First Statement, Feb. 26, 2006; revised April 6, 2006, Feb. 13, 2007
It is my belief that many, many people and organizations are continuously making false and fraudulent claims of copyright on intellectual property which is either (1) subject to prior copyright by another person or organization, or (2) already in the Public Domain.
Perhaps the most common such false and fraudulent claims, in my opinion, occur when the corporate media routinely claim copyright on everything they print or broadcast, and when Internet websites routinely claim copyright on everything on the website, even when some of the content is clearly in the Public Domain or clearly subject to prior copyright by someone else.
And of course there is always the natural tendency of copyright owners to push the limits of what they claim as their own.
Now, it is totally understandable why all of these people and organizations desire to make such broad and sweeping copyright claims: because they want to include every bit of material on which they have a legitimate claim of copyright. So they just say, "We claim copyright on everything here," and thereby cover that portion of the total content on which they do have a legitimate claim. This practice seems to be very efficient and desirable, from their point of view.
"Efficient and desirable," perhaps, but illegal as I read the Law.
(c) Fraudulent Copyright Notice. - Any person who, with fraudulent intent, places on any article a notice of copyright or words of the same purport that such person knows to be false, or who, with fraudulent intent, publicly distributes or imports for public distribution any article bearing such notice or words that such person knows to be false, shall be fined not more than $2,500.Source: United States Code 17-506(c), as shown at http://caselaw.lp.findlaw.com/casecode/uscodes/ 17/chapters/5/sections/section%5F506.html
"Fraud" is usually defined as, "A deception deliberately practiced in order to secure unfair or unlawful gain," or something like that.(Source: http://www.google.com/search?hl=en&q=fraud+definition&btnG=Google+Search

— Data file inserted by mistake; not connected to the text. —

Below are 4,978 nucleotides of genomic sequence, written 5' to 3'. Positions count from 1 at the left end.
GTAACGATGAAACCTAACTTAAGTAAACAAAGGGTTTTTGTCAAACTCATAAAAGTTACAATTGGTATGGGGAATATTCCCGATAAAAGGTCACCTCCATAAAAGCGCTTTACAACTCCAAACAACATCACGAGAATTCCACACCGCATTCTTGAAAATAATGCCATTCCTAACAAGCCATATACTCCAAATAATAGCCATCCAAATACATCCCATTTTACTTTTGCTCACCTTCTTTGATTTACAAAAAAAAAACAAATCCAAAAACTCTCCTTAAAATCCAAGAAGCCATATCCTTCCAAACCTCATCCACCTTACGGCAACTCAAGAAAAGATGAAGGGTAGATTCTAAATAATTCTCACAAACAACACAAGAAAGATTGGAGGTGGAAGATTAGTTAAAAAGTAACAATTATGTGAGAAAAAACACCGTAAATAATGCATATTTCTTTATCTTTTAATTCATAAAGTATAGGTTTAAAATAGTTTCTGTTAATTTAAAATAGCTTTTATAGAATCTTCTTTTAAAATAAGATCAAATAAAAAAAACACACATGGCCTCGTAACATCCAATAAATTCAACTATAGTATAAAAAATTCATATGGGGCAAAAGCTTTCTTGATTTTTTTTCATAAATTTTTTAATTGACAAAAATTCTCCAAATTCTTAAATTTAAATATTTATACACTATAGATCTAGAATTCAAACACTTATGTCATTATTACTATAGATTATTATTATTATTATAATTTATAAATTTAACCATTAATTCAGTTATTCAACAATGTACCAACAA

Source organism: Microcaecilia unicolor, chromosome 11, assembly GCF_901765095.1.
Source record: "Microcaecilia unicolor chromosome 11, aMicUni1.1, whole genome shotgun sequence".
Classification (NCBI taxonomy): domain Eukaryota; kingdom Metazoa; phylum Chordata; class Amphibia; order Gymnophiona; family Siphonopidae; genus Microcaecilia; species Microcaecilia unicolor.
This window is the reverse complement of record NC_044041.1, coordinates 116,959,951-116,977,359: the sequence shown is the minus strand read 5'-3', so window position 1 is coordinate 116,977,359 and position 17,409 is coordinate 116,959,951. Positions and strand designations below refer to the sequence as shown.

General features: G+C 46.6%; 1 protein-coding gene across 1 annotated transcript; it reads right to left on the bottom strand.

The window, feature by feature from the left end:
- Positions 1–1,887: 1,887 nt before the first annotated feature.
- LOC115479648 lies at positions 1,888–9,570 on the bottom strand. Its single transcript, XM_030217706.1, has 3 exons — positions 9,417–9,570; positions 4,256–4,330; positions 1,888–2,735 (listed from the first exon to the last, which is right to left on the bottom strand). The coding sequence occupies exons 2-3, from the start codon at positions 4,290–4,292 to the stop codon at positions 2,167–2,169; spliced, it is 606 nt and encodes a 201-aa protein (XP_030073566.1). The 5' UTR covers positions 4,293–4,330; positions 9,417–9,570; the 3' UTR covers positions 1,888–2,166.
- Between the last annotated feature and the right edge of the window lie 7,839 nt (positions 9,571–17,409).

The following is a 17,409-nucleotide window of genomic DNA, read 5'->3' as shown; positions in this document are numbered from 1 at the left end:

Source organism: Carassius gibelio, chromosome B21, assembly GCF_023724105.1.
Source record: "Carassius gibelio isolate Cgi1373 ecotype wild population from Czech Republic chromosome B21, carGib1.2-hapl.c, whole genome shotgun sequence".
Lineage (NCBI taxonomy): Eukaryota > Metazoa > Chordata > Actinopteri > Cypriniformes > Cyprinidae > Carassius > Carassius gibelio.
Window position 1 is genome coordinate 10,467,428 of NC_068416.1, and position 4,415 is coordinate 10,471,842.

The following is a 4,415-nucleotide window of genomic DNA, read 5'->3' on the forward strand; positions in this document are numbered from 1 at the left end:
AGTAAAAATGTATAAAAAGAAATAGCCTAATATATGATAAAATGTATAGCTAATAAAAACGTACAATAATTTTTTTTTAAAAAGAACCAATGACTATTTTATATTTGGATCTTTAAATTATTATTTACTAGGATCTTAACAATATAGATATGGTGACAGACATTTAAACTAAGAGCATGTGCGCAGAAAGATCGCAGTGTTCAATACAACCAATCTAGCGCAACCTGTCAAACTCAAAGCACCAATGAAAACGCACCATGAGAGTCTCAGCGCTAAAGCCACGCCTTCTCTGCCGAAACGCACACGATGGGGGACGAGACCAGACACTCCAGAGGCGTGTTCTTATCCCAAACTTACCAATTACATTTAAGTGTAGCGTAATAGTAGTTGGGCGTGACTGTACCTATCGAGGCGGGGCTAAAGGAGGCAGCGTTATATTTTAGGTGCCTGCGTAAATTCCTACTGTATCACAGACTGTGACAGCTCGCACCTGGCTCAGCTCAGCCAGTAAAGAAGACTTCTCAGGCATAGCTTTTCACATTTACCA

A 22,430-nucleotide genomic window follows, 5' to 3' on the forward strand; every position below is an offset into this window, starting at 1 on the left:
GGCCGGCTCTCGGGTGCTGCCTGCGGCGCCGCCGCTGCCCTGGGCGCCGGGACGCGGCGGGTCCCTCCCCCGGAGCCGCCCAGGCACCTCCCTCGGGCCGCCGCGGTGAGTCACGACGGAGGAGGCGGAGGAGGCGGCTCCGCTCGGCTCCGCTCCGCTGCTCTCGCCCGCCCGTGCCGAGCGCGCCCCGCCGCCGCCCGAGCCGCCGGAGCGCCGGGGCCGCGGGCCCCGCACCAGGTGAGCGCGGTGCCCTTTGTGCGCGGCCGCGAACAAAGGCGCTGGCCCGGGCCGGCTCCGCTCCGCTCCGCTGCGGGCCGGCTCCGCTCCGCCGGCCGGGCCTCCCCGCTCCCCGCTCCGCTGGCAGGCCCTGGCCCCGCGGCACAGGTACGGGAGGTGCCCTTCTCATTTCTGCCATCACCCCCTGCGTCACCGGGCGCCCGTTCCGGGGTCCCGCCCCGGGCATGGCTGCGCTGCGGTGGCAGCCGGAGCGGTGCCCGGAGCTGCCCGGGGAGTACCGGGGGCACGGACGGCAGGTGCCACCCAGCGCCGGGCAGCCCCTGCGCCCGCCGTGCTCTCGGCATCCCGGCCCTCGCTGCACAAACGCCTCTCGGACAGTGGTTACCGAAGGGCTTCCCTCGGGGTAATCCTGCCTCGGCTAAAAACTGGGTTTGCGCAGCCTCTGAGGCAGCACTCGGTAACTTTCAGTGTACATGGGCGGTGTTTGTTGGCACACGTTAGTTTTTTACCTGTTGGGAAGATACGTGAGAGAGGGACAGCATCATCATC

The "fraudulent intent" is that they deliberately intend to deprive other people of their rights to use this Public Domain material, with the effect of gaining and maintaining illegal control over this material.
The "unfair or unlawful gain" is that they claim the right to impose license fees on intellectual property which they do not own.
In my opinion, the fraud could be eliminated by simply adding the following words to the copyright notice: "Portions may be subject to prior copyright or may be in the Public Domain."
There may very well be several different kinds of damage to me (and other people) caused by such false claims of copyright. But the kind of damage I am most interested in correcting is the damage caused to me by being deprived of my "free use" of material which is already in the Public Domain.
On my websites, everything I write for the Internet is Public Domain, and I try to minimize the amount of copyrighted material, even where specific permission has been granted to me (as in the case of the RSV and N.A.S.B. Bibles.) I prefer Public Domain in everything; and in particular I desire to have several of the Martin Luther King speeches on my websites as Public Domain, but the King heirs are claiming copyright on them.
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Our Copyright Pages
Please see all of our copyright-related pages . . .Blessings to you. May God help us all.Public Domain
Project For The Public Domain
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Facts Are Not Copyrightable
Copyright Law Does Not Cover Photographs Which Merely Copy Visual Works In The Public Domain
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False And Fraudulent Claims Of Copyright
Rev. Bill McGinnis, Director -
GOD'S ONE LAW FOR ALL MANKIND:
"Love All People As Yourself."
"Treat Others As You Would Like To Be Treated."
GOD'S ONE LAW FOR ALL MANKIND: "Love All People As Yourself."